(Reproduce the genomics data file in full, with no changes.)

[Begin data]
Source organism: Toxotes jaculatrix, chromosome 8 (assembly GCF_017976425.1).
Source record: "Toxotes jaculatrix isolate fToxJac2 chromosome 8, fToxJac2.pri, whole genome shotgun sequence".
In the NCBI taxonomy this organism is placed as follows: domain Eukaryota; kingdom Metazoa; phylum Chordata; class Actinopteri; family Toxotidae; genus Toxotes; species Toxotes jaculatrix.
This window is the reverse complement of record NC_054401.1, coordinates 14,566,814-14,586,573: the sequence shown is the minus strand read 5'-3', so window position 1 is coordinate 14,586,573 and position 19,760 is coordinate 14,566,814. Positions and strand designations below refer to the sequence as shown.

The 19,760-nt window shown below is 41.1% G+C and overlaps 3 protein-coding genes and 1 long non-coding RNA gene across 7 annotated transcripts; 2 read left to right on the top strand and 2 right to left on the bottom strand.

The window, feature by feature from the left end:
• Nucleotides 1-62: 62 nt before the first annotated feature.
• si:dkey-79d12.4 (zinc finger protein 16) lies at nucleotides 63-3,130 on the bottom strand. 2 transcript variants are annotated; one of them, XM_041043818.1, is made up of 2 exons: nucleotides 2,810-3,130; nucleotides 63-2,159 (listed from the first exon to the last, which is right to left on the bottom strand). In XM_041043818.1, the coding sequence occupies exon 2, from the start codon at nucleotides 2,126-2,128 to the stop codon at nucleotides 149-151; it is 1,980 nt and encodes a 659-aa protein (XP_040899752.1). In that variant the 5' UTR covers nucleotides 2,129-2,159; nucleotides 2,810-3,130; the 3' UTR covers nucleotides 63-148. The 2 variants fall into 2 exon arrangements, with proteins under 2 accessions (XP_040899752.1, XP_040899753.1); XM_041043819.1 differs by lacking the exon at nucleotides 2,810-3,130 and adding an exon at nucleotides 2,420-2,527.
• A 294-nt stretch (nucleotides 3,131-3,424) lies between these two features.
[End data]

Source organism: Toxotes jaculatrix, chromosome 8 (assembly GCF_017976425.1).
Source record: "Toxotes jaculatrix isolate fToxJac2 chromosome 8, fToxJac2.pri, whole genome shotgun sequence".
In the NCBI taxonomy this organism is placed as follows: domain Eukaryota; kingdom Metazoa; phylum Chordata; class Actinopteri; family Toxotidae; genus Toxotes; species Toxotes jaculatrix.
This window is the reverse complement of record NC_054401.1, coordinates 14,566,814-14,586,573: the sequence shown is the minus strand read 5'-3', so window position 1 is coordinate 14,586,573 and position 19,760 is coordinate 14,566,814. Positions and strand designations below refer to the sequence as shown.

The 19,760-nt window shown below is 41.1% G+C and overlaps 3 protein-coding genes and 1 long non-coding RNA gene across 7 annotated transcripts; 2 read left to right on the top strand and 2 right to left on the bottom strand.

The window, feature by feature from the left end:
• Nucleotides 1-62: 62 nt before the first annotated feature.
• si:dkey-79d12.4 (zinc finger protein 16) lies at nucleotides 63-3,130 on the bottom strand. 2 transcript variants are annotated; one of them, XM_041043818.1, is made up of 2 exons: nucleotides 2,810-3,130; nucleotides 63-2,159 (listed from the first exon to the last, which is right to left on the bottom strand). In XM_041043818.1, the coding sequence occupies exon 2, from the start codon at nucleotides 2,126-2,128 to the stop codon at nucleotides 149-151; it is 1,980 nt and encodes a 659-aa protein (XP_040899752.1). In that variant the 5' UTR covers nucleotides 2,129-2,159; nucleotides 2,810-3,130; the 3' UTR covers nucleotides 63-148. The 2 variants fall into 2 exon arrangements, with proteins under 2 accessions (XP_040899752.1, XP_040899753.1); XM_041043819.1 differs by lacking the exon at nucleotides 2,810-3,130 and adding an exon at nucleotides 2,420-2,527.
• A 294-nt stretch (nucleotides 3,131-3,424) lies between these two features.